The huge job losses already occurring and predicted to occur as a result of the COVID-19 pandemic make for sobering reading, concentrated as they are amongst our youngest, lowest-paid and most vulnerable workers. However, analysis from consultancy McKinsey indicates that these jobs were already at risk before the pandemic – from automation.
Until now, we have all been aware of this looming threat, but very few companies have done much about it. For some, working from home has provided more time to consider and address the root of this problem: the lack of skills for workers at risk of job losses due to automation which would enable them to find a new, less vulnerable position. It’s unclear, however, whether businesses have been taking advantage of this technology.
Investing in learning
The same can’t be said for individuals. At Avado, we saw a 34% increase in April for individually funded learning compared to last year, and a 29% increase in May, whilst for 2020 as a whole, the rise has been 7% compared to 2019. This motivation to further personal skills and abilities shows people are passionate about learning and upskilling, and appreciate the need to future-proof their career. While it’s impossible to know exactly which skills will be necessary in the future, we can look at where the existing gaps are now and extrapolate a little: we desperately need tech-literate, data-minded workers for us to increase productivity and to reach our full potential.
“We desperately need tech-literate, data-minded workers for us to increase productivity and to reach our full potential”
The impact of VR and AR
There has been some interesting discussion recently around the potential of using virtual reality or augmented reality (VR and AR respectively) to enhance the remote working environment, and even to provide training for remote workers. Perhaps we can begin to see why these skills are so vital: how can a business set up such a programme if they don’t already have the tech skills on their team to do so? And if you don’t already have someone with those skills, how are they going to gain them without the tech?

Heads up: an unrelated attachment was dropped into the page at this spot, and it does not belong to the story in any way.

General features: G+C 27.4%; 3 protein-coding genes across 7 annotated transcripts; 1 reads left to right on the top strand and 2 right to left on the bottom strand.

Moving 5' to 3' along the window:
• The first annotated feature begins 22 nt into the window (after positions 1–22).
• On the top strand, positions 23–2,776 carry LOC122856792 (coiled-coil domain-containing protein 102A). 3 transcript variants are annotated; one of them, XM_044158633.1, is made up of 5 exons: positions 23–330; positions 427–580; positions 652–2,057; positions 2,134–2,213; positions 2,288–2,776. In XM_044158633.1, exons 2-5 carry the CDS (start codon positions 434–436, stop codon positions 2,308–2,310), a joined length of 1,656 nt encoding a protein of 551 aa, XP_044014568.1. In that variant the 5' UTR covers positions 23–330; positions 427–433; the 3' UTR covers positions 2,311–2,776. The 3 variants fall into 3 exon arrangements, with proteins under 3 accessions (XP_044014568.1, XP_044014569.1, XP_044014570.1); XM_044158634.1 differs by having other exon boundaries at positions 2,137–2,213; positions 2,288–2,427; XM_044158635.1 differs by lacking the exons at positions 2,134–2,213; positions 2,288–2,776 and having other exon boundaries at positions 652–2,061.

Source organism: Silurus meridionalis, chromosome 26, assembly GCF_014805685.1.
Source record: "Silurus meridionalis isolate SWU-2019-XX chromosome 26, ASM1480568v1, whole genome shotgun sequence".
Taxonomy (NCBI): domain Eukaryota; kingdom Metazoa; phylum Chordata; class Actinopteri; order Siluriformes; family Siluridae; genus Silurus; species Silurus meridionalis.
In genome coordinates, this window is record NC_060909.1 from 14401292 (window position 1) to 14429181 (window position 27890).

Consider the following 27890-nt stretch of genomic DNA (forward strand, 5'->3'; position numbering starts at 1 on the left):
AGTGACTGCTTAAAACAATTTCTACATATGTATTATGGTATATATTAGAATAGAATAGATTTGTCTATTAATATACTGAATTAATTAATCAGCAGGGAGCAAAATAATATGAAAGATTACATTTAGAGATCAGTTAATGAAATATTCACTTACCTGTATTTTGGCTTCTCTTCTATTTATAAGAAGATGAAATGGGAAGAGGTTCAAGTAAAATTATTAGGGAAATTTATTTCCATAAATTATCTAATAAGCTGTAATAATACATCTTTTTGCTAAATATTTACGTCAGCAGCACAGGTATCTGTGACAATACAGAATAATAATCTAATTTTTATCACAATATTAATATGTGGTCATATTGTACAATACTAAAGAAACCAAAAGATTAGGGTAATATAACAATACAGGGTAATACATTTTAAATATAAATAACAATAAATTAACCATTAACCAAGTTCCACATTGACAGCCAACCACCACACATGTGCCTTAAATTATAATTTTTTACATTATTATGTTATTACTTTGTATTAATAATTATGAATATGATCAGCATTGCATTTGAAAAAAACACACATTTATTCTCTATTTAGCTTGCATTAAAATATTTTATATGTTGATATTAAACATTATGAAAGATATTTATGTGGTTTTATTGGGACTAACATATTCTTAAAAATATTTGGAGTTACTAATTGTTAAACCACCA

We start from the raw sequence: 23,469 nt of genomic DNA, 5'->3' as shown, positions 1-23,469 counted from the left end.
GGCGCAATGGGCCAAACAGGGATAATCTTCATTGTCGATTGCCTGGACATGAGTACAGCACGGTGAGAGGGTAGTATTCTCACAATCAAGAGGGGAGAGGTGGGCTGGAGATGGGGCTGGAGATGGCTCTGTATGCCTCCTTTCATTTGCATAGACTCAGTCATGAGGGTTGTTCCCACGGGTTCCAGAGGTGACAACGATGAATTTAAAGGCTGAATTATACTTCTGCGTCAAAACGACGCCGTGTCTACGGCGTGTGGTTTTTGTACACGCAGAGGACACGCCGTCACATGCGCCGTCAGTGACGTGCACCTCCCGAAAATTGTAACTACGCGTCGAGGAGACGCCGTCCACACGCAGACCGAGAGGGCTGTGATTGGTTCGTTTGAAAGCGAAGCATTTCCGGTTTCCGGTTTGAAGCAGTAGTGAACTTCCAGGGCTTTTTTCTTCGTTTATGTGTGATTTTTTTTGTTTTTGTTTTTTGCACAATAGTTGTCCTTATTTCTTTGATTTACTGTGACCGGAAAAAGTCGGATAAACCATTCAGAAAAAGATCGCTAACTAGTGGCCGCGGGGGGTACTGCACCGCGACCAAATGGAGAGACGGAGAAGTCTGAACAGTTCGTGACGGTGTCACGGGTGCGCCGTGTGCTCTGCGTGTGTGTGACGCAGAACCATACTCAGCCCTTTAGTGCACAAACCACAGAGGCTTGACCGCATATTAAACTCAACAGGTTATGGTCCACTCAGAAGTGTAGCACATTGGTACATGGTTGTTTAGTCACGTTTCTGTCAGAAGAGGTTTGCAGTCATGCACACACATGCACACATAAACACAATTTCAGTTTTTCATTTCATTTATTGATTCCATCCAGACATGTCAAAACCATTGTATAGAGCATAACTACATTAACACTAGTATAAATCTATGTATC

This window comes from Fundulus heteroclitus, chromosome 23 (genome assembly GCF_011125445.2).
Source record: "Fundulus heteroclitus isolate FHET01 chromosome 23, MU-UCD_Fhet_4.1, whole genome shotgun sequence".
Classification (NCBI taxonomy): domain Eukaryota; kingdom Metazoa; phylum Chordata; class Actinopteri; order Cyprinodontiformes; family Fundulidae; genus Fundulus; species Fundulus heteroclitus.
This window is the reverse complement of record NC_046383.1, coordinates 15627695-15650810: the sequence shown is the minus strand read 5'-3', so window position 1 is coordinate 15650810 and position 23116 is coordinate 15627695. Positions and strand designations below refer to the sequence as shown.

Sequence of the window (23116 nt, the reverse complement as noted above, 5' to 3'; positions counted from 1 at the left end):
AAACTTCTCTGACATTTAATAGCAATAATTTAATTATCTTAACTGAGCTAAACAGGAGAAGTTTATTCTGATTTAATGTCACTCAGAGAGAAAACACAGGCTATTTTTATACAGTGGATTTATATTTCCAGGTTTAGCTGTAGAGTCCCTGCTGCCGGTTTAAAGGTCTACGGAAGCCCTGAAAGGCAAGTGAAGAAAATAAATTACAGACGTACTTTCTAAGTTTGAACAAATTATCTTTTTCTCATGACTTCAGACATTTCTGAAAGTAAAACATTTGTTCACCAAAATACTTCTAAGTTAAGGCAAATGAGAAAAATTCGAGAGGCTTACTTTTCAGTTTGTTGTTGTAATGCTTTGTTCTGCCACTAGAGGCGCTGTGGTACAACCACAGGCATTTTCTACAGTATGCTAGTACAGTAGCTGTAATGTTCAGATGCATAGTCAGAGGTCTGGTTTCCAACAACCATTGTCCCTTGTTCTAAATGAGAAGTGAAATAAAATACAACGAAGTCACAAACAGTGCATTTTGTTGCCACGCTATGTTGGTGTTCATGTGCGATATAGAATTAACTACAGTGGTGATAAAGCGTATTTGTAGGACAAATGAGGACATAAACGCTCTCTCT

Online learning can, of course, plug many of the gaps here, although a certain degree of tech literacy is needed even for that. Luckily, the lockdown has meant that even the most tech-resistant among us are now being forced to learn new skills in order to communicate with family and friends. And many in the workforce already have at least a certain degree of technological know-how: the ‘digital natives’ – young people who have grown up using it.
Supporting tech-savvy workers
Upskilling our economy is going to require a huge amount of coordination and effort from all involved, and it makes sense to use every resource at our disposal. Businesses need to be asking themselves: what are the most useful skills for my workforce? And how can I make sure that, once we have those skills, they can be put to good use? There is no sense in having a whole team of newly upskilled, tech-savvy workers, only for them to be hampered by outdated systems and poor IT.
We have now seen first-hand how preparing for the future and investing in training and technology can benefit companies when hard times hit. We should take this lesson forward and look to be prepared not just as individuals or businesses, but as a whole economy, for whatever may be around the corner.
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